Zappala: Mother of child killed at Pittsburgh Zoo will not be charged
The site of the African painted dog exhibit at the Pittsburgh Zoo where Maddox Derkosh, 2, fell and was mauled to death Nov. 4.
Maddox Derkosh, 2, of Whitehall.
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Witnesses to the mauling of a 2-year-old at the Pittsburgh Zoo & PPG Aquarium earlier this month told investigators that it appeared the little boy thought there was Plexiglas in front of him at the African painted dog exhibit when he lunged forward with his hands to the sides of his face as if to peer through it.
Instead, Maddox Derkosh toppled over the railing.
"It was almost like a lunging motion, like he was going to go up against a hard object and stop," said District Attorney Stephen A. Zappala Jr.
A number of visitors and the boy's mother, Elizabeth Derkosh, attempted to jump over the railing to go to his aid, but they were stopped by other spectators, Mr. Zappala said.
Ms. Derkosh, who had been holding Maddox on the railing at the time, will not face criminal charges.
"I've heard an explanation of how the child fell, and it's a tragic accident," Mr. Zappala said.
He held a media briefing Wednesday to announce a review of the incident being conducted by his office, Pittsburgh homicide detectives and the United States Department of Agriculture.
"We're going to try to ensure that this never occurs again," he said.
The review will be a coordinated effort among the agencies, and will include an examination of the zoo's physical plant and safety and security. The zoo is cooperating with the review.
On Nov. 4, Maddox was killed after falling into the popular painted dog exhibit. Eleven dogs attacked him as a pack.
Barbara Baker, the zoo's president and chief executive officer, said there was a keeper in the dogs' building at the time of the attack.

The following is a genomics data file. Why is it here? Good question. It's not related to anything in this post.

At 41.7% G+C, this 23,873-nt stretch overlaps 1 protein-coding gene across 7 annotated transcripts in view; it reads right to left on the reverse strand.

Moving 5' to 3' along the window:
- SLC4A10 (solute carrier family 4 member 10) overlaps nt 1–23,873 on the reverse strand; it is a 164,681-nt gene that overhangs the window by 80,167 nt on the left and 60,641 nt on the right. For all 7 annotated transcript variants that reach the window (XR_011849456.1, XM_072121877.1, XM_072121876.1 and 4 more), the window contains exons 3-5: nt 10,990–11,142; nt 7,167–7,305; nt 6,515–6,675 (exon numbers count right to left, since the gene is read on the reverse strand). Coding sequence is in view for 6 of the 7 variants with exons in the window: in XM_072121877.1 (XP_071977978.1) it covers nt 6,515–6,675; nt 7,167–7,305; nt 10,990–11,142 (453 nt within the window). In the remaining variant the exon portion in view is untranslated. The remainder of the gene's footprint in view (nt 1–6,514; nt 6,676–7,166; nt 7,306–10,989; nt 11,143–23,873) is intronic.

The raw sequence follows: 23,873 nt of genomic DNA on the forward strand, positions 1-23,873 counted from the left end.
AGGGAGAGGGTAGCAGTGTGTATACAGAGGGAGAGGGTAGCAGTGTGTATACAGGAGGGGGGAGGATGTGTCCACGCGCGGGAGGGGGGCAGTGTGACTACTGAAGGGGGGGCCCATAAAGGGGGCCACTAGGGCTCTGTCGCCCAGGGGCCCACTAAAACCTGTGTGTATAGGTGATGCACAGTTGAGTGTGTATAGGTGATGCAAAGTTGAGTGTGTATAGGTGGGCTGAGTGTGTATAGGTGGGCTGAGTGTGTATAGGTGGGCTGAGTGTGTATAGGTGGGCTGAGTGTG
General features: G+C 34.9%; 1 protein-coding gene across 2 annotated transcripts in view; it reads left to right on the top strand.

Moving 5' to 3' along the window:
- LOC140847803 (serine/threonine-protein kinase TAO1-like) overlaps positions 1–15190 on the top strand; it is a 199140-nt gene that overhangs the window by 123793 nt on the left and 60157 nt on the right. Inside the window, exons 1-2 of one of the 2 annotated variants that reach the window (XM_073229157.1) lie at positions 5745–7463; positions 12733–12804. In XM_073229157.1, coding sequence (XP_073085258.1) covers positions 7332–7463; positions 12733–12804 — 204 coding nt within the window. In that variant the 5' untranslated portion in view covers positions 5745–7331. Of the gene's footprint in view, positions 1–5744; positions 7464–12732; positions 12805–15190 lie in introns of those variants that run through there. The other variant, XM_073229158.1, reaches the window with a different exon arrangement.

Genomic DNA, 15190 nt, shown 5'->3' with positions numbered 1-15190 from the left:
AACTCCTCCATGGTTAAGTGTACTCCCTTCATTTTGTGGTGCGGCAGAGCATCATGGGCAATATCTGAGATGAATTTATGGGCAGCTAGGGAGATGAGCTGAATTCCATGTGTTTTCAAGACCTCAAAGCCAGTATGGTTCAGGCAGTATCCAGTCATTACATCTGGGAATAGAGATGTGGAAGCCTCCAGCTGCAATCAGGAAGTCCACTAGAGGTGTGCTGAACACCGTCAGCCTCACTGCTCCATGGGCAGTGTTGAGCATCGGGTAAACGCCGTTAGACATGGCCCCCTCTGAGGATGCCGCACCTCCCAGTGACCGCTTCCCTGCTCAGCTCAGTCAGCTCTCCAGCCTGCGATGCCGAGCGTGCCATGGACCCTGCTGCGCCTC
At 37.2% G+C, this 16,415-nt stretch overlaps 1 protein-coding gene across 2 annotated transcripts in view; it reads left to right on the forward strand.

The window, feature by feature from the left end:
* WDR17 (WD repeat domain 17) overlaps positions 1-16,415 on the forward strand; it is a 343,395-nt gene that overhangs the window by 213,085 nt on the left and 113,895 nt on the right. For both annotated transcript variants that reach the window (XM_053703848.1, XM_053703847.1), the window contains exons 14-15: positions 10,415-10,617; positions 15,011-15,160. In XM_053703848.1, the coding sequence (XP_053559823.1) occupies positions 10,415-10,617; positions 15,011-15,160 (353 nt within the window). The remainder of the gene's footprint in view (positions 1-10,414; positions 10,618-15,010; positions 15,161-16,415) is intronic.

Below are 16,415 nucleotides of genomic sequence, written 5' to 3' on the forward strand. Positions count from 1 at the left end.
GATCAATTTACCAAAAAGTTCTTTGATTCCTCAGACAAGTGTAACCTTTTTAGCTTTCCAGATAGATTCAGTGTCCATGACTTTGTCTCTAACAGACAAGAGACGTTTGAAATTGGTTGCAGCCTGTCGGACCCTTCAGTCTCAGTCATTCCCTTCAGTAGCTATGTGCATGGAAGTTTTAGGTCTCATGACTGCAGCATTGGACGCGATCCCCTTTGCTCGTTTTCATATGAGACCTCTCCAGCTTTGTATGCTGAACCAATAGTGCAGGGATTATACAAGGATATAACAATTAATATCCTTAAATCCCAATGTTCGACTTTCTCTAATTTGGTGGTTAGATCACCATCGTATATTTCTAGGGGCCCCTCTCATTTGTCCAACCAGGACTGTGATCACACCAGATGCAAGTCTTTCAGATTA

He immediately went to the entrance of the exhibit's backup holding area to call the animals in. The keeper was able to secure seven of them, she said. By that time, other handlers had arrived, too, and were able to get three others.
A police officer who arrived afterward shot one dog that was acting aggressively.
"The employees there, and everybody involved responded very quickly and did all they could," Ms. Baker said.
Mr. Zappala believed the response by police officers was delayed, although he couldn't give specifics of the timeline.
"Pittsburgh police couldn't get in as quickly as they wanted, and that will be borne out by the 911 tape."
Another concern, he said, was that a tranquilizer weapon brought in to try to stop the dogs did not have a dart loaded with medicine in it.
Still, he said, "That would not have saved the child."
Mr. Zappala said the review, which just began, will last several weeks. He plans to visit the zoo in coming days.
Among the issues to be reviewed, he said, are response protocols -- such as what Pittsburgh officers need in responding to a call at the zoo and where their access should be.
He mentioned the idea of having universal locks on all of the animal exhibits that would allow immediate access in an emergency.
The painted dog exhibit, which remains closed indefinitely, includes an observation deck that has Plexiglas on two sides, but is open in the middle with a 4-foot slanted railing. There is a mesh shelf several feet below, and Maddox bounced off that into the enclosure.
Ms. Baker said the original exhibit was constructed in 1992 by the city of Pittsburgh to be used for viewing cheetahs. She did not know why two sides were enclosed but one was not.
The USDA does at least one annual inspection at the zoo under the Animal Welfare Act, Ms. Baker said, and has already been at the zoo in response to this incident.
Dave Sacks, a spokesman for the USDA, said the agency's Animal and Plant Health Inspection Service will inspect the zoo to look for any possible violations of the Animal Welfare Act that may have contributed to the incident.
Part of that investigation will also ensure there are proper barriers between dangerous animals and the public.
If violations are found, and penalties are to be imposed, Mr. Sacks said, those penalties can include an official warning letter, fines, a suspension of the facility's license to exhibit animals and a permanent revocation of that license.
While the USDA will investigate the physical plant and security schemes at the zoo, law enforcement will determine if there was any criminal negligence on the part of the zoo or employees that could result in charges, Mr. Zappala said.
First Published November 28, 2012 3:06 pm